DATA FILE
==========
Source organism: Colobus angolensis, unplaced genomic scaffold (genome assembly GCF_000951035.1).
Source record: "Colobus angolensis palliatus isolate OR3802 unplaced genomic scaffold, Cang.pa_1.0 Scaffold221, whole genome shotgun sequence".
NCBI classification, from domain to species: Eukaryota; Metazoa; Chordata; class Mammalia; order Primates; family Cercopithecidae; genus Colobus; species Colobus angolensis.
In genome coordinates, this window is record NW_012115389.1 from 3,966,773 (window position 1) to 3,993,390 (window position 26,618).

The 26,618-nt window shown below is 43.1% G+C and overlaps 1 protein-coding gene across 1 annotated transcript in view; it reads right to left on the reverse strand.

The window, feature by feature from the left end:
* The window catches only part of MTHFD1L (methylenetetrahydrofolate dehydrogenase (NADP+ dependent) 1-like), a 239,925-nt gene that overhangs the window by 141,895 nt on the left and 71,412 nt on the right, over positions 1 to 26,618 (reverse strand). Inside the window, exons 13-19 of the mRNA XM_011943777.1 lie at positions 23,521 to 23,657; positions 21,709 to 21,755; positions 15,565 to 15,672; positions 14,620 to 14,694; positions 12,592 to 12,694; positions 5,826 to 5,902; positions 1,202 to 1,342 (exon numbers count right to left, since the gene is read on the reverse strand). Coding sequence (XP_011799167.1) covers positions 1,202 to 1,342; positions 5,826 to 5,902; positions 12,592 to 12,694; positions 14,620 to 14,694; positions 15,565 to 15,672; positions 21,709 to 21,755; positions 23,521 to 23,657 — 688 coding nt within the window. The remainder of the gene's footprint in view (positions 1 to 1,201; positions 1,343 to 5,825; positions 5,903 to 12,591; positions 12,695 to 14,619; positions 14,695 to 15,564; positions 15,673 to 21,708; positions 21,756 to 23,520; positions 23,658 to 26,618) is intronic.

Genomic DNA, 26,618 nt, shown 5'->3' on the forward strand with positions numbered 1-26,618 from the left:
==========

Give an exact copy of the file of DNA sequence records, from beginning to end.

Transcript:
Source organism: Colobus angolensis, unplaced genomic scaffold (genome assembly GCF_000951035.1).
Source record: "Colobus angolensis palliatus isolate OR3802 unplaced genomic scaffold, Cang.pa_1.0 Scaffold221, whole genome shotgun sequence".
NCBI classification, from domain to species: Eukaryota; Metazoa; Chordata; class Mammalia; order Primates; family Cercopithecidae; genus Colobus; species Colobus angolensis.
In genome coordinates, this window is record NW_012115389.1 from 3,966,773 (window position 1) to 3,993,390 (window position 26,618).

The 26,618-nt window shown below is 43.1% G+C and overlaps 1 protein-coding gene across 1 annotated transcript in view; it reads right to left on the reverse strand.

The window, feature by feature from the left end:
* The window catches only part of MTHFD1L (methylenetetrahydrofolate dehydrogenase (NADP+ dependent) 1-like), a 239,925-nt gene that overhangs the window by 141,895 nt on the left and 71,412 nt on the right, over positions 1 to 26,618 (reverse strand). Inside the window, exons 13-19 of the mRNA XM_011943777.1 lie at positions 23,521 to 23,657; positions 21,709 to 21,755; positions 15,565 to 15,672; positions 14,620 to 14,694; positions 12,592 to 12,694; positions 5,826 to 5,902; positions 1,202 to 1,342 (exon numbers count right to left, since the gene is read on the reverse strand). Coding sequence (XP_011799167.1) covers positions 1,202 to 1,342; positions 5,826 to 5,902; positions 12,592 to 12,694; positions 14,620 to 14,694; positions 15,565 to 15,672; positions 21,709 to 21,755; positions 23,521 to 23,657 — 688 coding nt within the window. The remainder of the gene's footprint in view (positions 1 to 1,201; positions 1,343 to 5,825; positions 5,903 to 12,591; positions 12,695 to 14,619; positions 14,695 to 15,564; positions 15,673 to 21,708; positions 21,756 to 23,520; positions 23,658 to 26,618) is intronic.

Genomic DNA, 26,618 nt, shown 5'->3' on the forward strand with positions numbered 1-26,618 from the left: